Leeds MP Hilary Benn stands up against those who accused him of ‘dishonouring’ his father’s memory

Hilary Benn

Hilary Benn

Have your say

LEEDS Central MP Hilary Benn has revealed how he has hit back at those who have attacked him for “dishonouring” the memory of his late father.

The Shadow Foreign Secretary has told of the many emails he has received - some abusive - following his “truly great” speech during the Commons debate on Syria air strikes in December.

Speaking to The Guardian, Mr Benn, whose father, anti-war Labour grandee and former Chesterfield MP Tony Benn died in 2014, condemned former SNP first minister Alex Salmond’s comment that his father would be “burling in his grave” at his speech advocating bombing, and also ruled out a Labour leadership run.

Commons votes for air strikes as Benn’s ‘truly great’ speech earns standing ovation

During his speech in December, Mr Benn paid tribute to anti-strikes Labour leader Jeremy Corbyn, but said the country was now faced with a threat from ‘fascists’ and UN backing made it imperative to act.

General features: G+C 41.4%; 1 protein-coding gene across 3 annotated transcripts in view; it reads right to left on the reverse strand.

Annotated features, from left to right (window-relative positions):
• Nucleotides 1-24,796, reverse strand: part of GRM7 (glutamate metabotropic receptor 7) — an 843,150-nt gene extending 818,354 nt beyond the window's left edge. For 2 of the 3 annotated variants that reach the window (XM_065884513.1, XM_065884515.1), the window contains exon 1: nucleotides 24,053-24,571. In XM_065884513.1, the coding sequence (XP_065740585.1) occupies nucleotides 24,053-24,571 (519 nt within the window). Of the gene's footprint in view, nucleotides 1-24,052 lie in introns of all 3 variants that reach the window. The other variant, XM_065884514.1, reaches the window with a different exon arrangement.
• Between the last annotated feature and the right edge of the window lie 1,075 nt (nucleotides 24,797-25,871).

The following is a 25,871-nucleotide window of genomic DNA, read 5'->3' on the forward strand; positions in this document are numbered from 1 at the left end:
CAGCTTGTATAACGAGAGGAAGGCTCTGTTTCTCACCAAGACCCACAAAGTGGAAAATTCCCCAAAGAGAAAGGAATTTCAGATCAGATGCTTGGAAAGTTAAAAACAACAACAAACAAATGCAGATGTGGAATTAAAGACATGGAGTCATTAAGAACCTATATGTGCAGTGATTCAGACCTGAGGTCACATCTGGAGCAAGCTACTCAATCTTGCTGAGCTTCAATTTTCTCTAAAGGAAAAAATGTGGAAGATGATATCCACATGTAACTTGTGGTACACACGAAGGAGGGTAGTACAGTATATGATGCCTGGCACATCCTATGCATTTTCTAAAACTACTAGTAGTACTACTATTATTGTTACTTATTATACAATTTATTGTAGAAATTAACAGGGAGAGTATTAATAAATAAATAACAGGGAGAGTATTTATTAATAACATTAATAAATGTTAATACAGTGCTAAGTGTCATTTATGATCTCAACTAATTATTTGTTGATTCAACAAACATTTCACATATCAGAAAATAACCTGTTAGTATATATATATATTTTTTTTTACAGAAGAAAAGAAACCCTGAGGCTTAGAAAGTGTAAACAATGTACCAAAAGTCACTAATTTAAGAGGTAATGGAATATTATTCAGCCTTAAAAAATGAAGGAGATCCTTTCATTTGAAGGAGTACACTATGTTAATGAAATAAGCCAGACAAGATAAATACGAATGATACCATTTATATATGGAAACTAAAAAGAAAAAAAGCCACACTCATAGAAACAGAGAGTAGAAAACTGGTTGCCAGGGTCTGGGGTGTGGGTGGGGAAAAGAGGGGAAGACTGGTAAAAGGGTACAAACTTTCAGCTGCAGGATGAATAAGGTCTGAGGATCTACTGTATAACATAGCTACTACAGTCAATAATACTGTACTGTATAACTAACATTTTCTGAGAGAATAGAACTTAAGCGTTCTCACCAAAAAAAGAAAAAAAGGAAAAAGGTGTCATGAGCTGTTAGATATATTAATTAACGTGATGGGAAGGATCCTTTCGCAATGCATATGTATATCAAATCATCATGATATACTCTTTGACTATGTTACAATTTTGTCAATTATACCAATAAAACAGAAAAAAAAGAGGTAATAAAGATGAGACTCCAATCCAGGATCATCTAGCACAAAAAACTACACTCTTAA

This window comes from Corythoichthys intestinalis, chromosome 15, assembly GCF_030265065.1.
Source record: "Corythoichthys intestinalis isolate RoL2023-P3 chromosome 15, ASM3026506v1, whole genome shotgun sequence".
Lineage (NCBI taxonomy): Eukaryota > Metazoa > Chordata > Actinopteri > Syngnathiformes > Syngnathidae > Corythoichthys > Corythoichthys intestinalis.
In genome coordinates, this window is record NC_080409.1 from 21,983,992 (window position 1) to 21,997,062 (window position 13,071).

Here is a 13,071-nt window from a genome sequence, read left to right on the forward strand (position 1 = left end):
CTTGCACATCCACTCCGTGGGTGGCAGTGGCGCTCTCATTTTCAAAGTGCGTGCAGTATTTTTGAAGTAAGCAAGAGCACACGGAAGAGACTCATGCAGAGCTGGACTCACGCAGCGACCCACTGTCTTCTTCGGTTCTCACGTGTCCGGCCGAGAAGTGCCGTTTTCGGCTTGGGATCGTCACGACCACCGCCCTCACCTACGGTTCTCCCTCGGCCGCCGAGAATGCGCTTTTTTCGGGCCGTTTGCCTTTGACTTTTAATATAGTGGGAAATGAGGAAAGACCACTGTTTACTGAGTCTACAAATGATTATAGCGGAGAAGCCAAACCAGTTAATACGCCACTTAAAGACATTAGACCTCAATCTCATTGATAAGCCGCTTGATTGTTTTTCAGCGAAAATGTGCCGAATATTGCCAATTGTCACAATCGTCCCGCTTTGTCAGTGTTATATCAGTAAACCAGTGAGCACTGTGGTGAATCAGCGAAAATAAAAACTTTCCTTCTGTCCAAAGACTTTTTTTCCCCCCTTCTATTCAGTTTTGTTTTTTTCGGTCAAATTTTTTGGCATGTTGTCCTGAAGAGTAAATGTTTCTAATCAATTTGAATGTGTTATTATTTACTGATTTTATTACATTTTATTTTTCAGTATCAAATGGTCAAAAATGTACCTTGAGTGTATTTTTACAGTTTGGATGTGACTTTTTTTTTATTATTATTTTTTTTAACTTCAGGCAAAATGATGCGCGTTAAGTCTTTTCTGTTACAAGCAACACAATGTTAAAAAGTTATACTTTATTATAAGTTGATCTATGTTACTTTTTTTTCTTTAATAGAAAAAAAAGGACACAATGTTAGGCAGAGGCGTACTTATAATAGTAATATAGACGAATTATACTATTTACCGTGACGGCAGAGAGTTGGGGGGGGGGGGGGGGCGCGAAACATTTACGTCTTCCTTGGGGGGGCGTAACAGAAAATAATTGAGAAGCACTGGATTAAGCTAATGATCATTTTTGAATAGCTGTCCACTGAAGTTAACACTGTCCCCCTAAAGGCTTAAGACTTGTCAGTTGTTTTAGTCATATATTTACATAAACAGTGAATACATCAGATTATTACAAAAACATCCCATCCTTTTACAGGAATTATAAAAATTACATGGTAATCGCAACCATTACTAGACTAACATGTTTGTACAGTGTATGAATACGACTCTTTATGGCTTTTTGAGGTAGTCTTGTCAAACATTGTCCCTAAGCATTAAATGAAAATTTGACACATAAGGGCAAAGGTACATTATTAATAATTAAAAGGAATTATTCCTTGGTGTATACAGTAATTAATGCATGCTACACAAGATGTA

Of his party, he said: “We never have and we never should walk by on the other side of the road.”

Many criticised him for betraying his leader and his father.

Speaking about how he has responded to emails, he told the Guardian: “I’ve said, I’m sorry you’ve decided to use my father’s death as a way of trying to attack me. It’s interesting that some people feel they can use him to bash me over the head, like they own him and his memory, and that somehow I have dishonoured his memory, and that I have some responsibility to think entirely like him. I replied to a woman the night before last, ‘Can I just gently point out, with great respect, you have absolutely no idea what my parents would have thought of me?’”

In the wake of his speech, the odds on the Leeds Central MP making a leadership bid shortened.

But he told the newspaper he would not be running.

He said: “I can look you in the eye and say, no, no, no,” he said. “I have absolutely no interest in leading the Labour party. And that is the truth. It’s a very difficult and challenging job. And I don’t want to do it.”

He also denied speaking out against Mr Corbyn, and that at the time, he did not consider not speaking out over fears he might be sacked.

Read the full interview in the Guardian.

Back to the top of the page